The Hammer Museum opened in 2002. Its founder, Dave Pahl, had been collecting long before that. The desire to get back to the land and to live as self-sufficiently as possible took Dave to Alaska in 1973. Dave and his wife, Carol, homesteaded near Haines, Alaska, without the luxury of electricity or running water for many years. Their lifestyle had Dave collecting and using many different hand tools. Working with wood, stone, and metal provided Dave with a steady diet of hammering! The variety of hammers needed to achieve the various tasks soon piqued his interest in the many uses and the history of the tool.
As Dave’s interest in hammers grew, so did his collection. Before long the walls of their log home were near full of hammers! The need for more space for a growing passion became apparent. In 2001, the Pahls bought a building on Main Street in Haines to house the future museum. The 100-year-old building needed a little TLC. While digging under the building for a new foundation, Dave unearthed a Tlingit warrior’s pick. This artifact is a hammer-like tool used in battle as well as ceremonial occasions. Dave took the discovery of this stone hammer as an omen that he was on the right track by giving man’s first tool its own museum.
Over the years, the museum has enjoyed world-wide recognition through numerous television and radio shows as well as magazine and newspaper articles. Our educational outreach includes school programs, tours, and community events. We also reach a wide audience through our website. Even though the museum has a wide reach, our home is Haines, where we enjoy great local support. The museum personnel participate in community events including the nail- and spike-driving contests at 4th of July, operation of the High Striker at the Southeast Alaska State Fair, and The annual Craft Beer and Homebrew Festival. Some highlights in Hammer Museum History are shared here.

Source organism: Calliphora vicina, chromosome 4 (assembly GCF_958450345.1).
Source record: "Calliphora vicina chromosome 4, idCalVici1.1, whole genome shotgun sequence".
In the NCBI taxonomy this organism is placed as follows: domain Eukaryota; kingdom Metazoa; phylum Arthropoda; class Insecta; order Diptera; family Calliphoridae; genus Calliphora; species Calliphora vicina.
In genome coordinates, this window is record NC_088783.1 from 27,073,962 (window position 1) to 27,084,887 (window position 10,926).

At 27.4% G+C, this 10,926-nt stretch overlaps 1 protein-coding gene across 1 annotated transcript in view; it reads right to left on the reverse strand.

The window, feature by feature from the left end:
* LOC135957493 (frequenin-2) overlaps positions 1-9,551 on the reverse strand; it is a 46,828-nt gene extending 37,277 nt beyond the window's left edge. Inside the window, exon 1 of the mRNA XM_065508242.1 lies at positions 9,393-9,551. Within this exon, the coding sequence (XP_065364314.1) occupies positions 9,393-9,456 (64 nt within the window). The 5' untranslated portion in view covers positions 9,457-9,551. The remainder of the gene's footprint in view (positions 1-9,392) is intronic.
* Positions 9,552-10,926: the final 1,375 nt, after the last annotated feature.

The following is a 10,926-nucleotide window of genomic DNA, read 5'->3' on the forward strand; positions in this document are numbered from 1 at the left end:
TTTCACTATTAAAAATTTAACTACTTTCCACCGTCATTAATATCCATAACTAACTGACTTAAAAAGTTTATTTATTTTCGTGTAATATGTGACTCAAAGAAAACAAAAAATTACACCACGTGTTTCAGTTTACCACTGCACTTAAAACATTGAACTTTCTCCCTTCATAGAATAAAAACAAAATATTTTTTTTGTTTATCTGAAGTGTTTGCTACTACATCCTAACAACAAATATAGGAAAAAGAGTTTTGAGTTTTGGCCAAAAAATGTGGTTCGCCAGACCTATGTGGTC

The Hammer Museum really came to life with the addition of five life-sized mannequins. A gift from the Smithsonian Museum of American History, they were given to the Pahl family for their fledgling museum while touring the Smithsonian. In their previous lives they were colonial timber frame builders. We are really honored to have been able to put these guys back to work here in Alaska. This guy is carving out a saddle notch.
In 2004, with encouragement and guidance from the Alaska State Museum, the Hammer Museum became a 501c3 non-profit organization. The main benefit of becoming a non-profit has been the strengthening of ties to the greater museum community. It has enabled the Hammer Museum to gain valuable tools and knowledge to improve the museum and work withing the bounds of best practice.
The Hammer Museum participated in the AAM’s Museum Assessment Program (MAP) The MAP assessment required completion of a self-study workbook and a visit from a museum surveyor. The program identified specific tasks that needed to be addressed.